2Timothy 2 - Outline of 2Timothy (Book Notes menu page)
1. Thou therefore, my son, be strong in the grace that is in Christ Jesus.
2 And the things that thou hast heard of me among many witnesses,
the same commit thou to faithful men, who shall be able to teach others also.
Thou, therefore, my son, be strong...-
But where would Timothy get this strength? The English "be strong" sounds like a command, as if Paul was telling Timothy to pull himself together and be a man. But Timothy would not find this strength in himself. (Neither will you and I.) "Be strong," in the original language, is one word {GK=endunamoo, be endued with strength, be endued with power}. This strength is not inherent in a man, but rather comes from the Holy Spirit (see Luk 24:49).
...be strong in the grace that is in Christ Jesus. -
The strength and power of God's servant, flows from "the grace that is in Christ Jesus."
     What is "grace"? We usually think of 'grace,' as God's 'unmerited favor' toward us. While we were yet sinners, Christ died for us. We who were God's enemies were brought into a favorable relationship with Him, through the death of His Son in our behalf. It is a wonderful truth, that we are saved by grace (Eph 2:8,9). But that is only the beginning. God continually pours out His favor upon His children. For us, His 'grace' is His continual supply of that which we lack, and which only He can supply. 1Cor 1:3-9
...my son...-
Timothy was Paul's son in the faith. Paul had faithfully presented the Gospel. Through the hearing of the Word, Timothy had believed. When Timothy believed God's Word, he was 'born again' of God's Spirit (Joh 1:12,13; 1Pet 1:23). The Grace of God flowed to Timothy because he was a son of God, through faith in Christ.
...the things which thou hast heard of me... the same commit to faithful men, who shall be able to teach others also.
As a spiritual father, Paul had passed the life which is in Christ, on to the next generation of believers (including Timothy, and others who had received God's Word from Paul). The Gospel message, which had been entrusted to Paul, was now entrusted to Timothy (1Tim 1:11; 2Tim 1:11-14), who was to entrust it to the generation of believers who would follow him. Timothy also was to become a spiritual father, leading others to new birth through faith, and discipling them in God's Word, so that they, in turn, would be 'able' {ie., fit, prepared} to teach others.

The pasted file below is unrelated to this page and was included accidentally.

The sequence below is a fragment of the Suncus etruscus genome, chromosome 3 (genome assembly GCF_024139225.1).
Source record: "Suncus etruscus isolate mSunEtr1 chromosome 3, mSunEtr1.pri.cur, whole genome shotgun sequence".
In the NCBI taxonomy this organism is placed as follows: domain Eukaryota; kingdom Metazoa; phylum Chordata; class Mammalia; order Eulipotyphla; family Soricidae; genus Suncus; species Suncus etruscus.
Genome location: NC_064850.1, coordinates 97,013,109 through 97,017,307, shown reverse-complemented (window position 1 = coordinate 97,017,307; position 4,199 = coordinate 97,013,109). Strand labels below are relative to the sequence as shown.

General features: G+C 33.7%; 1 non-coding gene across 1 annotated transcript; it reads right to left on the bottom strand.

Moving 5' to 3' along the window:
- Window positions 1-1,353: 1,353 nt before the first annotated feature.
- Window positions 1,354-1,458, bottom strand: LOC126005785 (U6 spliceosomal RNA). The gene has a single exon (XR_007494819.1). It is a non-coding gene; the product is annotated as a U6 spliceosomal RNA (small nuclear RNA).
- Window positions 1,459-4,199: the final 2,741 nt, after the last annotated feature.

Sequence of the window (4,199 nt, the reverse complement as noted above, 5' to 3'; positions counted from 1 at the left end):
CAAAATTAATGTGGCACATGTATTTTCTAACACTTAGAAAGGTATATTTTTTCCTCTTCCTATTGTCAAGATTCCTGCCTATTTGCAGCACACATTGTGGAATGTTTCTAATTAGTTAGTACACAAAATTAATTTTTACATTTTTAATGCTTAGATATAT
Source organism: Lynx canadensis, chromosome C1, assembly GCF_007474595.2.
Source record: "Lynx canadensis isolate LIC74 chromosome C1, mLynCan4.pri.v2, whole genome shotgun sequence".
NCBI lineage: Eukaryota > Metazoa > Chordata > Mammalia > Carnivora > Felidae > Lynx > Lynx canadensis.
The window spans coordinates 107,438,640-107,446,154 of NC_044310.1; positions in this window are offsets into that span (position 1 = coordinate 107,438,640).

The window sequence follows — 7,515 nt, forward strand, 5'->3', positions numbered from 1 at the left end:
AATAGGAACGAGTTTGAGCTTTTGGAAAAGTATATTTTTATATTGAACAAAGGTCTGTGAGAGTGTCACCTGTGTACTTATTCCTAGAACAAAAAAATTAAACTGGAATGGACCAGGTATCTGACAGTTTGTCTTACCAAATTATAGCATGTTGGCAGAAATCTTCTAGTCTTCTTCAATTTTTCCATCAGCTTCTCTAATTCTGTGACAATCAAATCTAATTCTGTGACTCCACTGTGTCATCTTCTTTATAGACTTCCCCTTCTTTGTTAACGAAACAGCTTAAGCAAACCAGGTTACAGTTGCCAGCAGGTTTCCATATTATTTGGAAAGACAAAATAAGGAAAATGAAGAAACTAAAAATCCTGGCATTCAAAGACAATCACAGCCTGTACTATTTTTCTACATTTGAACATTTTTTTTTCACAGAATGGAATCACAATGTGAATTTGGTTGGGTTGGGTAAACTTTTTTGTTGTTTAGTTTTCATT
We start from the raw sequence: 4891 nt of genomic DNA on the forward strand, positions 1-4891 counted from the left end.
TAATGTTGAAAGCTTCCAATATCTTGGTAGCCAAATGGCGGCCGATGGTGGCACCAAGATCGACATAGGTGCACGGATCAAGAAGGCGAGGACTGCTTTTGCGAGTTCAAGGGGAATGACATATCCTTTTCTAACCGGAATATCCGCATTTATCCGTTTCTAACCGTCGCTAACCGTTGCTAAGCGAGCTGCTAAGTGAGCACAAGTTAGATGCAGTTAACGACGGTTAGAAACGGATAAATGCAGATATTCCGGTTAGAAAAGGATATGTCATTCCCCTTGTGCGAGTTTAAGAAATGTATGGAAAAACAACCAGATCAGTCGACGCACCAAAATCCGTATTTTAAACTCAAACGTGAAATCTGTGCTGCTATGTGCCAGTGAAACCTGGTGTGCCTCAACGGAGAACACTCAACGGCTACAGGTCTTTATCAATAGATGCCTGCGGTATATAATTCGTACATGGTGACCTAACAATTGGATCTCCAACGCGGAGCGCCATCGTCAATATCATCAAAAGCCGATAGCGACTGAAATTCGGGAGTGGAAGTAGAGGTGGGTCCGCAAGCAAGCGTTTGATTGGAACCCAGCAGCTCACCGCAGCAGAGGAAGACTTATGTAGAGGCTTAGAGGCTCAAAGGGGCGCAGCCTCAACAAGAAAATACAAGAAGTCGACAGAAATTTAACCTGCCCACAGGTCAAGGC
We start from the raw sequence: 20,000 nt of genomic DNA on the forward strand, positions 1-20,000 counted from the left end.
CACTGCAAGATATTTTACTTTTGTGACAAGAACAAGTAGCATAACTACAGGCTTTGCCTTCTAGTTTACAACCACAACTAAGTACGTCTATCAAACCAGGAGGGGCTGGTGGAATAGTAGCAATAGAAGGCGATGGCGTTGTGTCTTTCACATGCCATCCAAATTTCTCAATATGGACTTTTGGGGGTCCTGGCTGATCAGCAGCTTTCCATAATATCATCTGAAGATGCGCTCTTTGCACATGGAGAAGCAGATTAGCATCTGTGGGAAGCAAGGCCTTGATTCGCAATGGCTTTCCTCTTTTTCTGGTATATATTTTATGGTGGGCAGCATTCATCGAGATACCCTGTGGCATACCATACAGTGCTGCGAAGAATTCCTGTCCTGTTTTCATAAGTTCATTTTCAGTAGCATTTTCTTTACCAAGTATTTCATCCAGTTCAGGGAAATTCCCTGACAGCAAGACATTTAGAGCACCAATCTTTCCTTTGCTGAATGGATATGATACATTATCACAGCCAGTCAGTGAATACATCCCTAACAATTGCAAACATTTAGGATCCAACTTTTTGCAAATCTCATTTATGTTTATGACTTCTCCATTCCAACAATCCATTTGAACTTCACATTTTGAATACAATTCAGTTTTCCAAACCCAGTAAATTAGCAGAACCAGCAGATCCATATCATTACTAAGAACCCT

Human reproduction does not depend upon decrees from government or religious authorities. Rather, life is passed from father to son. Likewise, God has chosen to communicate the Gospel of salvation as one believer shares the Word of Life with the next. Only the heavenly Father can convey spiritual life. Yet, like His unique Son, all of His sons ought to 'be about the Father's business' (Luk 2:49).
     This is the work which our Lord committed to all believers (Mat 28:19,20). We should not think that only 'able' men can fulfill it, for none of us is 'able.' This word for 'able' is rendered as 'sufficient,' in 2Cor 3:5. The Lord alone is able, and He is with those who serve Him faithfully (Mat 28:18-20).
3 Thou therefore endure hardness, as a good soldier of Jesus Christ.
4 No man that warreth entangleth himself with the affairs of [this] life;
that he may please him who hath chosen him to be a soldier.
Thou, therefore, endure {lit., be enduring} hardness...-
'Therefore' reflects on the preceding verses... You will need to endure hardness because difficulties will arise against you, if you are determined to be a faithful servant of the Lord (v.2, 2Tim 3:12). Furthermore, you cannot endure hardness apart from the grace of Christ... you will need to be endued with power from Him (v.1).
     The phrase "endure hardness" is one word in the GK {kakopatheos}. It is a compound of GK=kakos, 'evil'; and GK=patheos, 'emotions, passions.' This compound word occurs four times in the NT: v.3; v.9 (where Paul's own experiences illustrate what it means to 'suffer trouble'); 4:5 ('endure afflictions'); James 5:13 ('is...afflicted').
...as a good soldier of Jesus Christ.
A good soldier {GK=stratiotes, a member of an army, a champion of the cause} of Christ, is fully dedicated to His service.
No man that warreth {GK=strateumai, engaged in a military expedition} entangleth himself...
A soldier on active duty must not allow himself to be distracted by personal affairs {GK=pragmateia, business, occupation}. The soldier's sole purpose is to serve the purposes of 'Him who has put him in his army' {the closing phrase of v.4 is translated from one word: GK=stratologeo, the commander, the one who calls and directs the army}.
     The King demands His soldiers' absolute love, loyalty and obedience (1Joh 2:15-17). He requires them to abandon their own reasonings and resources, and to apply His strategy, methods and equipment (Isa 55:8,9; 2Cor 10:3-5; Eph 6:10-18).
5 And if a man also 'strive for masteries' {GK=athleo, engage in athletic contest},
[yet] is he not crowned, except he strive lawfully